Also David Morse 'BJ Reality', for shoe games... BUT for 1-2D games its really as simple as watching for "key-cards" - the cards that preceed the Aces - and then after the shuffle, when one comes out at the end of a previous round bet two max bets - which is why I always sit at 1st base now. zg
EXCERPT BARFY SPRING 2005
...Grif has been doing some informal ace tracking lately so, at the top of every shuffle, he’d whisper to me “ten of clubs, six of hearts, eight of spades,” or some-such. I found it difficult to watch for these key cards that would precede the aces and still keep my count at the same time. But we muddled through regardless. I soon gave up on key-card tracking and just concentrated upon the count and simply increased my bets and number of spots when I saw Grif doing likewise in unusual situations. Since he has practiced this new technique, I’d just depend on him to alert me when aces were due to come out...
...During this session, The Grifter whispered to me, “two of spades,” when he saw the dealer scoop two aces in front of that key card. About three rounds into the next shuffle, I saw the two of spades come out on the next-to-last card dealt on that round, and nudged Grif, who had seen it too, and nodded. Before the next round, and despite a true count of minus three, The Grifter, strategically positioned at first base, spread to two spots, with max bets on each.
I spread to two spots of only $50 each, kind of hedging my bets. The essence of key-card ace prediction is that those two aces should soon follow that two of spades-key card. In this case, Grif was following what he calls a “super-key-card,” a key card followed by two aces. We would hope to catch one or both as the first cards of our hands, and then hopefully catch a ten on that.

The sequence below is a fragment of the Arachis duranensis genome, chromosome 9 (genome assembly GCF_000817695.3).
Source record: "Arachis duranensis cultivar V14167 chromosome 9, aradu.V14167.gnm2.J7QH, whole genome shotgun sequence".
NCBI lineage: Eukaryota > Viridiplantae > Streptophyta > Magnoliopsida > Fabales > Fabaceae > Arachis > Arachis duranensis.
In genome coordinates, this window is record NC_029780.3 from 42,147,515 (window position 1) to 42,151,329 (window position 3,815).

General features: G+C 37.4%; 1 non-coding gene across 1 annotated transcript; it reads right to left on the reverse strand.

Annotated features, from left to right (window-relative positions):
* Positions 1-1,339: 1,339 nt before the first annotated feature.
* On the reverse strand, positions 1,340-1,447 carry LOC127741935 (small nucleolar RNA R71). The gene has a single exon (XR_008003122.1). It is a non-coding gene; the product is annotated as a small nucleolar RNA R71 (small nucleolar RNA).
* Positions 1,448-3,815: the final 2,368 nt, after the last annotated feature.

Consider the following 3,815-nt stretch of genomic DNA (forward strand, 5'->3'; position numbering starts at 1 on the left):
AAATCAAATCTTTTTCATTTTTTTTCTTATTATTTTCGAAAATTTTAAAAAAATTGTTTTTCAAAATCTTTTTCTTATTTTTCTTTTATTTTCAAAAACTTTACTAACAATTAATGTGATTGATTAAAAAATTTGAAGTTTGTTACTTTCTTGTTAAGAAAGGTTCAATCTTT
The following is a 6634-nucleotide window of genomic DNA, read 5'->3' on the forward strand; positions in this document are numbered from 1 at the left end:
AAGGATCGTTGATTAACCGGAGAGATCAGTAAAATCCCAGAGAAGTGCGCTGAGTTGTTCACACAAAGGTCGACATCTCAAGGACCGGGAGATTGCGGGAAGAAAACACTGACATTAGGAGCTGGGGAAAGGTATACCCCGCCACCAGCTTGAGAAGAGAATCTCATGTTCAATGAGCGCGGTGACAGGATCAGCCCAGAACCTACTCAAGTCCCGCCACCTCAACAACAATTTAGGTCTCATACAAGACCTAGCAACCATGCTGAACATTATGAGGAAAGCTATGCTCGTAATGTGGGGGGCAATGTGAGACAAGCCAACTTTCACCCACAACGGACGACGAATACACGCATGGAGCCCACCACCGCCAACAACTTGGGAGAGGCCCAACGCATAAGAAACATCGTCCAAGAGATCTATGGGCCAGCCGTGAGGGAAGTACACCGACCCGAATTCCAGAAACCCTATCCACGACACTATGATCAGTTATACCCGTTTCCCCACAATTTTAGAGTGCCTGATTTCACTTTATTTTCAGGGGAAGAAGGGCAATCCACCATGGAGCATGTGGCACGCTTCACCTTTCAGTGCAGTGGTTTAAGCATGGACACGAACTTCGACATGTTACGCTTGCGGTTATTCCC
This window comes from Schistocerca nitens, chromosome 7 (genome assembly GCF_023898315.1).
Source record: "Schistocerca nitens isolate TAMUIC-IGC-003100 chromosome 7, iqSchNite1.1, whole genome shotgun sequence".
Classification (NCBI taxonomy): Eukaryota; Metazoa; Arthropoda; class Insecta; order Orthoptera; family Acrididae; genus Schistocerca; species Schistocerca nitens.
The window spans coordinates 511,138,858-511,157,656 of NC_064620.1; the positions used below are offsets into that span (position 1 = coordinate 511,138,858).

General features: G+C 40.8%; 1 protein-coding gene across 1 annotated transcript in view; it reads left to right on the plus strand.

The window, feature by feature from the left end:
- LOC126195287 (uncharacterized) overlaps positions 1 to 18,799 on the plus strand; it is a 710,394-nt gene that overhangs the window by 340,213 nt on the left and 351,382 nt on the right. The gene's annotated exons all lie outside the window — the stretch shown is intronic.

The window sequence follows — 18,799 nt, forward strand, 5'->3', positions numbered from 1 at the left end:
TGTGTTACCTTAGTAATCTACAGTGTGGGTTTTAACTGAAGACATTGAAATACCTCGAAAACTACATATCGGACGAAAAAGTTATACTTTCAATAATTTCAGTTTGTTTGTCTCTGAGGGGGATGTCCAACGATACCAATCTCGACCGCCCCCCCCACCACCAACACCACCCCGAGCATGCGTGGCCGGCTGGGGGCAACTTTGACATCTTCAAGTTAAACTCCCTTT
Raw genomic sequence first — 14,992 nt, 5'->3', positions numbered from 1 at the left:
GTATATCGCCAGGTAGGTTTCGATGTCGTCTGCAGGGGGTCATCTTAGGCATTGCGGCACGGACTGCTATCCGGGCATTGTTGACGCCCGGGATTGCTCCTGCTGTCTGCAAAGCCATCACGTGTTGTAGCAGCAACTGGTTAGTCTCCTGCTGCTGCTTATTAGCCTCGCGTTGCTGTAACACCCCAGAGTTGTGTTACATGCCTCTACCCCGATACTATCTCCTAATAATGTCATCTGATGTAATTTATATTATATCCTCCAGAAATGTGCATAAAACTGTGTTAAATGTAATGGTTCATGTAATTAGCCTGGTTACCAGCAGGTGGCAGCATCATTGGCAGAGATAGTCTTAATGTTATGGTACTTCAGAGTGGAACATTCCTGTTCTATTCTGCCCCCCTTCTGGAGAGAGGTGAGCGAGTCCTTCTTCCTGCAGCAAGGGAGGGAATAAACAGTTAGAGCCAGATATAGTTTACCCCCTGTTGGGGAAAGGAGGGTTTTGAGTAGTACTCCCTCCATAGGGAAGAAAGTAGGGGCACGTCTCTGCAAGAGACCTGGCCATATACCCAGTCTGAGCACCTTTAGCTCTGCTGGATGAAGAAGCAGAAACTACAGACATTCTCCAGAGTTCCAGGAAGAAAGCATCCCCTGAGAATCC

Unbelievable! Two max bets on a minus three count, and The Grifter caught both aces with matching tens! Grif flipped over the two blackjacks and announced in mock dismay that, “The odds of getting two blackjacks at the same time are 500-1 and these bastards are only paying me 3-2.”
At another point in this marathon four-hour session, I drew a seventeen vs. a dealer’s ace in a minus six true count. Grif urged me to hit it, but I declined his advice and stood. The next card was a deuce, which would have given me nineteen. The dealer flipped a seven in the hole for eighteen, and I lost a hand I would have won. I cannot remember the last time I hit a hard seventeen, and was even less likely to do so now, especially in my fatigued condition, but I later checked that extreme index for seventeen vs. an ace in a h17 double-deck game, and it turned out to be minus seven – not quite negative enough to hit, but Grif’s instincts were right as usual.